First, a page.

China is now well on track to challenge the USA as world’s financial center while still serving as the world’s cheap labor factory floor.

The 140,000 drop in December payrolls was the clearest sign yet that the world’s largest economy is hitting a fresh Covid-19 wall. No “V-shaped” recovery, no inflation and even less risk of Federal Reserve tapering. So sell orders are flying, leaving the US bond market for dead.

CHINA used the Corona-virus pandemic to emerge as a stronger economic power on the global stage, according to a government defense advisor who dubbed their actions as “an act of war.

THE world’s superpowers will be thrown into chaos, the US regime will loosen its grip on global power and the war on terror will end by 2021.

These are among the powerful predictions the world looks set to face as it comes to grip with new powers, financial slowdowns and emerging economies.

The Decade Forecast report, compiled by private-intelligence firm Stratfor, reveals the issues set to emerge across the globe within the next decade.

Some of the predictions have already begun to come true, including that the EU will be hit with a range of problems — like a rise in nationalism and social unrest — and a slowing down of the Chinese economy.

However it predicts many countries face tough times ahead with war, changing politics and declining economies all playing a part in the global shake up that lay ahead.

Islamic militants will continue to be a problem, especially across the Middle East but does reveal militants will remain largely contained b y dominating forces.

1. EUROPE WILL SUFFER

Europe’s diverse systems and demographics will continue to place enormous strain on EU’s institutions. National leaders will find themselves under increasing pressure from its people, putting a strain on inter-country relationships.

“The main political tendency will be away from multinational solutions to a greater nationalism driven by divergent and diverging economic, social and cultural forces.

The European Union will never return to full strength following last year’s financial crisis and will remain largely divided for the next decade.

Increased nationalism and a rise in Euro skepticism will also hurt the EU with countries looking at solving their own problems before looking outward.

While the EU will continue to exist, its political and military operations “will be governed primarily by bilateral or limited multilateral relationships that will be small in scope and not binding.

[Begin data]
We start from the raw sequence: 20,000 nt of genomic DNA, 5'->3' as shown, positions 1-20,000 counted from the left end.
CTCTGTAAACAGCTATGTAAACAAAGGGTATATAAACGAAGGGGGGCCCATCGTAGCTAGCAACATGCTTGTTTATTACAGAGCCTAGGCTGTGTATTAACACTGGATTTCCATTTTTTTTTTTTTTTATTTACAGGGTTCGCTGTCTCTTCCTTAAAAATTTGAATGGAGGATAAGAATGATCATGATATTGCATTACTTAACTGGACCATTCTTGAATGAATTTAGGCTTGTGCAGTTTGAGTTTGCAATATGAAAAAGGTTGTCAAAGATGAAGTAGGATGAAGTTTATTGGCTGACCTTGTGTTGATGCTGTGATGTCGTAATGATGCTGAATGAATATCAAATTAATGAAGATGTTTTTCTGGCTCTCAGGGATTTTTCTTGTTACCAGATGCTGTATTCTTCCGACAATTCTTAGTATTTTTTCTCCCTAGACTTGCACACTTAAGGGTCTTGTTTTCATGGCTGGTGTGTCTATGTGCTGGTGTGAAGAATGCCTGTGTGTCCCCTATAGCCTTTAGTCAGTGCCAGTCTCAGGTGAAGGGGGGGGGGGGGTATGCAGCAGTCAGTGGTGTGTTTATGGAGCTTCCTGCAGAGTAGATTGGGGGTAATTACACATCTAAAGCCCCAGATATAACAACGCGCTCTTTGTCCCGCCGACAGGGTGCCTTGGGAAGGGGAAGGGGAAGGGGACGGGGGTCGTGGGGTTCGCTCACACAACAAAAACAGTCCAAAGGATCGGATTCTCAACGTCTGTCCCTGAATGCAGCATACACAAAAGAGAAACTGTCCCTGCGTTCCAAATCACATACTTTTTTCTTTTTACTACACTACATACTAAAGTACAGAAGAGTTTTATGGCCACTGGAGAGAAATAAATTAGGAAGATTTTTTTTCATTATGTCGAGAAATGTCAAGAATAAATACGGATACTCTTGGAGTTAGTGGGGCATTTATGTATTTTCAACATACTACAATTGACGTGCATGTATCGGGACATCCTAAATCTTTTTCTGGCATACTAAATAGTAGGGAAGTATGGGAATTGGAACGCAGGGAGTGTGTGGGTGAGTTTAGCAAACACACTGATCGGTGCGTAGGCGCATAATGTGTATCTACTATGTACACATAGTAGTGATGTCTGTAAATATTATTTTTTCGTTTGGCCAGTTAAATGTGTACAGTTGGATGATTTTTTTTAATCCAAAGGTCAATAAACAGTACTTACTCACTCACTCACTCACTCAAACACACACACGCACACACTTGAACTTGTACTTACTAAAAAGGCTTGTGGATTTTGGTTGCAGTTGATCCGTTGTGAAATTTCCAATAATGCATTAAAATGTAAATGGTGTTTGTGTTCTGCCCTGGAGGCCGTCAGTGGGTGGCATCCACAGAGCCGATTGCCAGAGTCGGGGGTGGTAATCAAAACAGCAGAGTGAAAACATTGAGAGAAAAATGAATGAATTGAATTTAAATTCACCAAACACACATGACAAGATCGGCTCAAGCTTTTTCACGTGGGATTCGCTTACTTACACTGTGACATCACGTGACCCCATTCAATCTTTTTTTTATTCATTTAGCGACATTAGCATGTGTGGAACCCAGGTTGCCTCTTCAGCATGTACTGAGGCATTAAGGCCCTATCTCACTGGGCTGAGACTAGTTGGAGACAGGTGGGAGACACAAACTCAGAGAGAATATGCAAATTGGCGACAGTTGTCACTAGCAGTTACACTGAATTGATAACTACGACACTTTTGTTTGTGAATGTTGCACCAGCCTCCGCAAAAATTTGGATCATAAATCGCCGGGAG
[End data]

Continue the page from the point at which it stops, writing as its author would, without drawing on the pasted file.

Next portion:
Nations will increasingly adopt protectionist policies as well as look at ways of further securing borders, something which has already begun to take place as Europe grapples with the biggest refugee crisis since World War II.

2. TURKEY WILL EMERGE POWERFUL

The world is already beginning to see a decline in the nation states created by Europe across North Africa and the Middle East with the US unable to solve the endless proxy fighting taking place.

Turkey, whose southern border is close to the troubles, will be slowly drawn into the fighting, emerging as both a major regional power and an increasing competitor with Iran. America will look to shore up support with Turkey, which will become a major force across Asia and the Middle East.

Whatever its reluctance, Turkey cannot withstand years of chaos across its border, and there will be no other country to carry the burden.

AMERICA WILL ‘DISENGAGE’

While it remains a major economic, political and military power, the United States will “be less engaged than the past”, with the powerhouse learning some vital lessons from history.

This in turn will lead it to be more cautious in matters concerning economic and military matters, having “learned the limits of power in trying to pacify hostile countries”.

Instead the US will be more selective with what issues it becomes involved with. It will face major strategic threats with proportional power, but it will not serve the role of first responded as it has in recent years.

Stradfor / ABC Flash Point News 2021.

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Henry
Henry
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14-01-21 19:15

Nearly half of the US bonds issued are in Chinese hands?